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Strategies to Mitigate Vendor Cybersecurity Risk

3 min read
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Hackers and attack mechanisms continue to evolve and become more sophisticated every day. Therefore, it’s necessary for your organization to remain vigilant and aware of cyber trends and technology in order to protect your data and customers from malicious actors. While some organizations continue to view cyberattacks as an afterthought or may feel it’s something that will never happen to them, the reality is the exact opposite. By keeping a proactive stance and staying updated on the best ways to defend your organization from attacks, you’ll take the first crucial steps to protecting your sensitive data from cyber criminals.

Let’s look at the difference between reactive and proactive approaches to cybersecurity and how cybersecurity insurance can play an important role in your risk management strategy.

A Reactive vs Proactive Approach to Vendor Cybersecurity

In a reactive approach to vendor cybersecurity, your organization and your vendors are forced to respond to incidents after the attack has already taken place as opposed to mitigating any potential risks and working diligently in advance to keep an attack from happening. There’s more focus on dealing with the aftermath.

Explained further, a program with a reactive approach uses its resources to discover attacks, fight off the malicious actor, and resolve the consequences of the attack instead of identifying and mitigating risks before the attack occurs. Your team would be left on the back foot. While it’s important to have plans in place to handle any consequences following a breach, a solely reactive approach is not sustainable when it comes to handling your organization’s cybersecurity.

Instead, you should implement proactive strategies to help eliminate vulnerabilities and recognize any present risks. Where reactive strategies focus on disaster recovery steps and how you can handle the aftermath of a cyberattack, a proactive approach consists of a series of processes and assessments to ensure your organization’s ongoing security is acceptable and you’re maintaining processes and technologies to address any gaps that have been identified before a hacker has the chance to infiltrate your systems.

Proactive strategies take security measures to the next level, offering your organization the ability to take key precautions, identify any present vulnerabilities in your security measures, and take the important steps to defend your organization in advance of a cyberattack.

Integrating Cybersecurity Insurance Into Your Proactive Response Plan

One way to shift from a reactive to a proactive approach is to adopt cybersecurity insurance which can help your organization recover from any losses and damages suffered during a cyberattack. Integrating cybersecurity insurance is a proactive measure that you can be applied as a safeguard as part of your cybersecurity, and your vendors should be doing the same.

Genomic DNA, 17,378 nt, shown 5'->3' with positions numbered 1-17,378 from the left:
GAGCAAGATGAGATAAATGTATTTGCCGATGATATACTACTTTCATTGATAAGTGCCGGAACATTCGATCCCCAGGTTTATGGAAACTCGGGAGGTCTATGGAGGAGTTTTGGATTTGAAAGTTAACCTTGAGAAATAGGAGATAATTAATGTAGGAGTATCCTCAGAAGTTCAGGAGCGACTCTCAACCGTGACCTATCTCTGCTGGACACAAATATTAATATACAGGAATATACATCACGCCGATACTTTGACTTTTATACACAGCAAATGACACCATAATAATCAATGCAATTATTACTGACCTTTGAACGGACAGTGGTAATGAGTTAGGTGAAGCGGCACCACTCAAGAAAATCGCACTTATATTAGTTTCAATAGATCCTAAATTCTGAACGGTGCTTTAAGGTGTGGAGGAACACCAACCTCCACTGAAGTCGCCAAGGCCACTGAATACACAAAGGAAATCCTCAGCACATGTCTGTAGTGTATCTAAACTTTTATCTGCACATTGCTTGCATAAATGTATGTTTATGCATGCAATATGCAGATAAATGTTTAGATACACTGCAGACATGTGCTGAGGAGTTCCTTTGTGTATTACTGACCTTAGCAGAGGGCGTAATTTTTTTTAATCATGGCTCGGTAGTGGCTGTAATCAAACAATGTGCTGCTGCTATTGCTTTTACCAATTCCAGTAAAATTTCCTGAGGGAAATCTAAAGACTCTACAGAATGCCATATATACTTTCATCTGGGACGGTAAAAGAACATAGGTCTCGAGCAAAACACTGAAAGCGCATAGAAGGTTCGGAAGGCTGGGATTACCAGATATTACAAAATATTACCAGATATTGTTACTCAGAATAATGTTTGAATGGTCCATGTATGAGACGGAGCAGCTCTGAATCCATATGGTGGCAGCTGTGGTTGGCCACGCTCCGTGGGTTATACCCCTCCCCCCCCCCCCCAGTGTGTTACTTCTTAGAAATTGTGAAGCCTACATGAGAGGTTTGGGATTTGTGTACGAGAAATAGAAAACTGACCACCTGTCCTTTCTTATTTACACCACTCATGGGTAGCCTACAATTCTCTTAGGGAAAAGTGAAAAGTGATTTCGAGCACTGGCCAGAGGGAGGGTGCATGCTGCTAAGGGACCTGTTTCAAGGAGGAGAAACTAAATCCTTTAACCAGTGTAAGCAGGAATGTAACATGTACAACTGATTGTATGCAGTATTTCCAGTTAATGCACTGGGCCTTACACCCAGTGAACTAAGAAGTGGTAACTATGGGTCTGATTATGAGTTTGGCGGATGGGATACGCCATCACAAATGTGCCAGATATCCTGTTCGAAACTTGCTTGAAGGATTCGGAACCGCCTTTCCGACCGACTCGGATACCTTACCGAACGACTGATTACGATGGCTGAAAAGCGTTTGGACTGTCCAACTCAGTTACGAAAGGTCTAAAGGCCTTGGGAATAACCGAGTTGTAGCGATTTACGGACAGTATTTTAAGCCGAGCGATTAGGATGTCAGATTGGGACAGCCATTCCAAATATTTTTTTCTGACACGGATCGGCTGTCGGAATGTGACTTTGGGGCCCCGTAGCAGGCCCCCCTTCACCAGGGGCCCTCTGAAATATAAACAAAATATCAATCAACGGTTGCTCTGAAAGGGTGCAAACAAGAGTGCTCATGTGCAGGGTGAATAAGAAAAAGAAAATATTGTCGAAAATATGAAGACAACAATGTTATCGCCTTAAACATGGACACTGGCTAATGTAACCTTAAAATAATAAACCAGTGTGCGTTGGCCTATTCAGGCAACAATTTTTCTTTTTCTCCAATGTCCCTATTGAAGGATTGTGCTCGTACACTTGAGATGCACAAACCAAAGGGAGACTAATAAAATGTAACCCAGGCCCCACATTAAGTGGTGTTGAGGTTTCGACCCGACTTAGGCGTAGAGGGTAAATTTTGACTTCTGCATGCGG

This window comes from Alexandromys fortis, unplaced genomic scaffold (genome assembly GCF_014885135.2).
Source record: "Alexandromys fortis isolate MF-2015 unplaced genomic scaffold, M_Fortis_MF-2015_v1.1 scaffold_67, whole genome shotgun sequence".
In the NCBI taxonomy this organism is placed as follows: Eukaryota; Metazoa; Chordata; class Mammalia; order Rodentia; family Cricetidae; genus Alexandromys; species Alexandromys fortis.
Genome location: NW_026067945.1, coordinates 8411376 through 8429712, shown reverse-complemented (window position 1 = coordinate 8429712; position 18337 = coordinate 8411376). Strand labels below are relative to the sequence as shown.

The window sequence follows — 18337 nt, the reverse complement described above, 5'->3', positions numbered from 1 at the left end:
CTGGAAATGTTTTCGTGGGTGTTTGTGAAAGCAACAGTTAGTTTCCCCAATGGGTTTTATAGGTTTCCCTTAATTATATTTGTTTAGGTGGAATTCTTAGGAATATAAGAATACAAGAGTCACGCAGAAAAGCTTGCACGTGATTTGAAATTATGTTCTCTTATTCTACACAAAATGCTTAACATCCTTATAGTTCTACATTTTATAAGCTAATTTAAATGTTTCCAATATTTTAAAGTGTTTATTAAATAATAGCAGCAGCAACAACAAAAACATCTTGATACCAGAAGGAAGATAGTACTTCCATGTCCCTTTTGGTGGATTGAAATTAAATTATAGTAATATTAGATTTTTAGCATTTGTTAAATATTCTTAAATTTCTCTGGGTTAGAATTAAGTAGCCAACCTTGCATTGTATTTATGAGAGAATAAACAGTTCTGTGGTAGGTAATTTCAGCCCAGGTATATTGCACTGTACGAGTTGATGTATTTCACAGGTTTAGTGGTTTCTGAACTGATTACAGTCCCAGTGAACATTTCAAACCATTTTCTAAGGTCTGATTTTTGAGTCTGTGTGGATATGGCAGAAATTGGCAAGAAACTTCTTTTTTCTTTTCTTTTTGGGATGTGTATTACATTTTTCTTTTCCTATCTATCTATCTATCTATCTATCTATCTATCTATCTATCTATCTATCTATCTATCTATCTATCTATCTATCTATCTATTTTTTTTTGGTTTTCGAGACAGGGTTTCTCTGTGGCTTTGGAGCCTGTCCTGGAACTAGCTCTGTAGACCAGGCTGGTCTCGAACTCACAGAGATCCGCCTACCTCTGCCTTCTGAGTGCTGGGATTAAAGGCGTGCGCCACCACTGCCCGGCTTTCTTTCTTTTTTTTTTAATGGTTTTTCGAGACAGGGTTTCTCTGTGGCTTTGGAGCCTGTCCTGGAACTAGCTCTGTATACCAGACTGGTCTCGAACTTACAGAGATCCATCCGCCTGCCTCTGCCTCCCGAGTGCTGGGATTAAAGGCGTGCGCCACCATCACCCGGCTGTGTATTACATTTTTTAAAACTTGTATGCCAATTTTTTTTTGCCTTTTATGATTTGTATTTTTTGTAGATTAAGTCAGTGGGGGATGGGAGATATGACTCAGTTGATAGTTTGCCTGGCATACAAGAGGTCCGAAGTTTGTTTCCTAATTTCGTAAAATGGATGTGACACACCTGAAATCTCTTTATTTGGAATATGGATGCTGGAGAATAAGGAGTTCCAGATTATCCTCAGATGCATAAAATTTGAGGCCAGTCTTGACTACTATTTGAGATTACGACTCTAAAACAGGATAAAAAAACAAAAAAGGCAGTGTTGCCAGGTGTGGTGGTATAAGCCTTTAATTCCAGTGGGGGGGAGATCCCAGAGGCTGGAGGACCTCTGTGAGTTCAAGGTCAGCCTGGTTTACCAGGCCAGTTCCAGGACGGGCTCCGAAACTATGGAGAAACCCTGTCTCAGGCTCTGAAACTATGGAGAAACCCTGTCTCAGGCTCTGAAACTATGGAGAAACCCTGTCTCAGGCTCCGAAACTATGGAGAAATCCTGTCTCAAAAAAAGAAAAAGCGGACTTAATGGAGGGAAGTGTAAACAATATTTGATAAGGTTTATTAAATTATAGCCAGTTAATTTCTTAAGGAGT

In today’s world, it isn’t a question of if, but when your organization will be targeted by a cyberattack – and you’ll need to be prepared. As thorough as your cybersecurity program may be, it’s necessary to understand to prepare your organization in case of an emergency. Third-party data breaches, for example, allow hackers to exploit gaps in a vendor’s security system and gain access to an organization’s private information. And, as opposed to calling a lawyer after an attack occurs, you can adopt an insurance policy before there are any issues, which will help your organization recover any potential legal and financial damages that a cyberattack can cause.

It's important to ensure that your bases are covered. Any organization that handles private data or relies on online access to operate should consider implementing cybersecurity insurance as part of their proactive stance.

Incorporating Other Proactive Measures Into Your Cybersecurity Processes

Utilizing cybersecurity insurance isn’t the only proactive measure you can take to mitigate cybersecurity risks. Other examples of proactive measures to include in your cybersecurity processes include:

  • Training your employees to identify and report suspicious activity, including phishing emails (ensure your vendors have trained their employees too!)
  • Updating your systems and technology to ensure that you have the latest updates and patches installed
  • Performing control assessments on your security controls
  • Assessing your vendors to ensure that their vendor risk management, cybersecurity policies, and controls are effective and sufficient

It’s important to continually assess your controls and policies, as well as your vendors’, to identify any potential weaknesses that could leave your organization and data exposed to hackers. As malicious actors continue to update their technology and methods to infiltrate private networks, a proactive approach is the best way to mitigate risks and defend your organization.

A reactive approach to cybersecurity isn’t sustainable. It’s important to make the shift to implementing proactive methods to work to mitigate risks and protect your organization before an issue arises.

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